Good communication is key in a situation like the one Yahoo faced recently when company CEO Marissa Mayer decided to ban telecommuting. And although it could be a good thing in the long run for Yahoo to pull its teleworking employees back in and allow them to reconnect and collaborate with colleagues, this wasn’t the message that was conveyed when news of the policy change broke.
“When you, as an employer, make a decision like this to change or end a policy, then you have to take care that everyone understands the reasons behind the change and [is] prepared to deal with it,” said Johnny Laurent, senior vice president and general manager of Sage Employer Solutions in St. Petersburg, Fla. “Employees may not agree with or like the change, but they will certainly accept and deal with it better if you explain the reasons for the decision. You don’t want to appear to be arbitrary—that can generate a lot of resentment.”
Managing a Viral Outbreak
The news about Yahoo’s policy change broke via a leaked company e-mail, which quickly spread virally through news and social media websites. Though the leaked e-mail and swift reactions to the policy change didn’t seem to faze Mayer and other company executives, one source close to Yahoo, who asked to remain anonymous, said many in the company were caught off-guard by the rapid and overwhelmingly negative response. Company officials wouldn’t comment, saying the decision to change the telecommuting policy was an internal matter and not for public consumption.
“I love Yahoo and think it’s a great company, but there is a history of news leaking from the company through e-mails, so you think they might have been more aware and cautious that this might happen,” said Libby Sartain, an HR consultant based in Bastrop, Texas, and former chief human resource officer for Yahoo. “Businesses must be prepared for the way news breaks on social media and how it can turn viral almost immediately. And I’m not so sure Yahoo was ready to deal with how this thing broke open so fast.”
The way the news broke and then the company’s response could indicate that Mayer and Jacqueline Rees, Yahoo’s executive vice president of people and development, are inexperienced at corporate-level management, according to the anonymous source familiar with the issue.
Getting the Message Right
Other experts interviewed for this article say the real message of why telecommuting was curtailed at Yahoo was not conveyed correctly.
An anonymous source close to Yahoo said that Mayer’s telecommuting ban wasn’t absolute and that by the very nature of the company, a complete ban on telework wasn’t feasible. The actual targets of the telecommuting ban, according to the source, were product-development staff and software engineers, who tend to work and produce better in a collaborative atmosphere.
“Frankly, I think the message was bungled and not delivered very well at all,” said Damon Lovett, senior consultant for KnowledgeSource Consulting in Dallas. “They missed an opportunity to explain the decision and get people behind their effort and not the knee-jerk negative reaction they ended up with.”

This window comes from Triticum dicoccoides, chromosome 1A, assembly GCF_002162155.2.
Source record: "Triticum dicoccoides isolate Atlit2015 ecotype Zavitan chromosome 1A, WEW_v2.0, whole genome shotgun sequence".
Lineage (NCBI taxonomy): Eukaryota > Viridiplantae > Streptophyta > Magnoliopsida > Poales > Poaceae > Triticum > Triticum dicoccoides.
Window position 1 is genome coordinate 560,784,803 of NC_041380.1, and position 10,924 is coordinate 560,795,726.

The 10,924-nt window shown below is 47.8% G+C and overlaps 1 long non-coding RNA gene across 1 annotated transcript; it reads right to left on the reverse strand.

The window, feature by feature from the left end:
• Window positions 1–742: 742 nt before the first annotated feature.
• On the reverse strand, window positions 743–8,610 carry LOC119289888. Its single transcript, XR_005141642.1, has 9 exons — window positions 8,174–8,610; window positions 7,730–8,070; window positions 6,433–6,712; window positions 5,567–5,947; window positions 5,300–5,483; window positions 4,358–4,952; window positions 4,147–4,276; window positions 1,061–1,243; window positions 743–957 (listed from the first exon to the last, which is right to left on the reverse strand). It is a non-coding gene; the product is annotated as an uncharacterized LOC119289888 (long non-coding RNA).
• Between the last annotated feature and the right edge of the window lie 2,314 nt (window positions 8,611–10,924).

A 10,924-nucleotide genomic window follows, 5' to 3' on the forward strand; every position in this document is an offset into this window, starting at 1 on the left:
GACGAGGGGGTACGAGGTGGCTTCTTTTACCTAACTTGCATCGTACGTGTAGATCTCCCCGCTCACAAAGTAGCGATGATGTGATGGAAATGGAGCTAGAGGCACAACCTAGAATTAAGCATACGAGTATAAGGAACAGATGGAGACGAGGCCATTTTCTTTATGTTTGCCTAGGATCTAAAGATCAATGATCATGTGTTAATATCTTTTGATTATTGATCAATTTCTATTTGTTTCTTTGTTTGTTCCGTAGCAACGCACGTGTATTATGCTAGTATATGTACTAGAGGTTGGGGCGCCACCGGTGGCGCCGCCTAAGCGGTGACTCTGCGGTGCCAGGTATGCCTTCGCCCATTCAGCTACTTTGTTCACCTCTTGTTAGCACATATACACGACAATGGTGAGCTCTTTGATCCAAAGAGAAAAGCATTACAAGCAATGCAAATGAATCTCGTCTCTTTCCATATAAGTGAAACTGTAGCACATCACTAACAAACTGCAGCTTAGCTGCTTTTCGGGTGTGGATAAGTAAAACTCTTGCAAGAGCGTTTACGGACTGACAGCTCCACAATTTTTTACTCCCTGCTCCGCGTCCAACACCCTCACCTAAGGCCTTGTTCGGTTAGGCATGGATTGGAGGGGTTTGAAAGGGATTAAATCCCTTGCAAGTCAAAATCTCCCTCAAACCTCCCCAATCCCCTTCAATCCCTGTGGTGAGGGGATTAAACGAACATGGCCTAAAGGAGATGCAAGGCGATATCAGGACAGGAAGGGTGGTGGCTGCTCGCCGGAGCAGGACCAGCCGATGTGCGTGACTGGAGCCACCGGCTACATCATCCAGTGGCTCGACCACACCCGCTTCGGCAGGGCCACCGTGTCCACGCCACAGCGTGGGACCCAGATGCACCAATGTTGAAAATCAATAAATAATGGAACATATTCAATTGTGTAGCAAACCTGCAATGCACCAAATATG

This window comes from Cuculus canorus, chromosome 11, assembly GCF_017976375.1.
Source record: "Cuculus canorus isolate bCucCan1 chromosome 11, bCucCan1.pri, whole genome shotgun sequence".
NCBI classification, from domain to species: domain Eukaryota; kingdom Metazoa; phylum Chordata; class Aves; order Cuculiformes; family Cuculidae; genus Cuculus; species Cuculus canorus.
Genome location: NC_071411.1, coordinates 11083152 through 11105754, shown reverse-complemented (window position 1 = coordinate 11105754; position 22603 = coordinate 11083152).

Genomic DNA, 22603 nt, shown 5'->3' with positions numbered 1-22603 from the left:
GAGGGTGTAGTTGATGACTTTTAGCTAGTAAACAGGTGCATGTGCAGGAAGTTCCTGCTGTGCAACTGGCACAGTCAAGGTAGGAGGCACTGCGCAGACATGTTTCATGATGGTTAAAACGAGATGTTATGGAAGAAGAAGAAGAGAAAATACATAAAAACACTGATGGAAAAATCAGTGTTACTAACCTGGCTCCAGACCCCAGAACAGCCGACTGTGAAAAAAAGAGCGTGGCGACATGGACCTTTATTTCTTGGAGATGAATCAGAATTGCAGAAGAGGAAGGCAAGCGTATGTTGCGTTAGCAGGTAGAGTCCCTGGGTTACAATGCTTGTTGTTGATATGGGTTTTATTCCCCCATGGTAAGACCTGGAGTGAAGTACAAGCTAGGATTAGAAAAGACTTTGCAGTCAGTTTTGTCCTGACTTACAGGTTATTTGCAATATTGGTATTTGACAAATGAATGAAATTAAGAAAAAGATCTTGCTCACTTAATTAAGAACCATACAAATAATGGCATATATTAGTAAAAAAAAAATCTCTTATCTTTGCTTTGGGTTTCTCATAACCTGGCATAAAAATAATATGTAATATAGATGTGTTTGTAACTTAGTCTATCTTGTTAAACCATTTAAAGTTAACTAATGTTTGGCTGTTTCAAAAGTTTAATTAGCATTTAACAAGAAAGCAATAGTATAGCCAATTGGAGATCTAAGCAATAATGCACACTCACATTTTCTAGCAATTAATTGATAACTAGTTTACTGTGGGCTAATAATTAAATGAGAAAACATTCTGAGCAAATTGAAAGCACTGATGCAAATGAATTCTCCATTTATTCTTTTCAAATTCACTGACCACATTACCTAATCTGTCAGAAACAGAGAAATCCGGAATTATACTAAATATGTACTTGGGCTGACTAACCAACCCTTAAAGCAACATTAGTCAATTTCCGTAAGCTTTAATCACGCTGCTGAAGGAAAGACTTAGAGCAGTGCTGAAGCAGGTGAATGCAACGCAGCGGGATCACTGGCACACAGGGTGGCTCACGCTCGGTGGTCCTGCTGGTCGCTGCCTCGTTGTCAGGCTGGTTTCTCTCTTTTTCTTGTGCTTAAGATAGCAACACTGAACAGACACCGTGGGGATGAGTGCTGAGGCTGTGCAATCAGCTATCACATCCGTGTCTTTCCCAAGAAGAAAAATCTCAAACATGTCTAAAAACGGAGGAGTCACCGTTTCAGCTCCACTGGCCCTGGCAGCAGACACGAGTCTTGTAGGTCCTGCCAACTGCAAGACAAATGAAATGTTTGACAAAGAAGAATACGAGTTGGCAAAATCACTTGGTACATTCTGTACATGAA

And in Laurent’s opinion, “They essentially took a bad situation and made it worse.”
All the sources agreed it’s best to announce upfront any policy changes and decisions that can have a drastic effect on employees’ work/life balance. Though Sartain has no knowledge of how Mayer and her management team arrived at their decision to ban telecommuting, she said it’s important to plan ahead and make sure that management is on board with any policy changes.
“Those of us outside the company really can’t second-guess the process, because we just don’t know what that process was,” Sartain said. “If I was in those meetings, and I believed that the policy was worth keeping, then I would have fought hard to keep it. But once that decision is made, then I represent the company, and it’s a decision that I will support and do my best to make sure that it’s implemented correctly.”
Avoiding Blanket Bans
When a company decides to change or rescind a policy or perk, it should avoid punishing employees who have done a good job and haven’t abused a privilege, such as telecommuting, Sartain advised.
“When I was at Yahoo I worked with several people who telecommuted, and they did a great job,” she recalled. “They were very productive and managed their workloads better than most people in the office. If I was an employer, then I wouldn’t want to run the risk of alienating very productive and loyal employees because others might be taking advantage or abusing the system.”
Lovett said employers should ask managers to review telecommuters’ work performance, make recommendations on how to improve their productivity and determine if the remote workers need to return to the office.
“Even if you said something like, ‘This situation is temporary, and we need everyone to come into the office so we can decide the best way to proceed,’ that is usually received much better than saying, ‘No more telecommuting for anyone—period,’ ” Lovett said.
Bill Leonard is a senior writer for SHRM.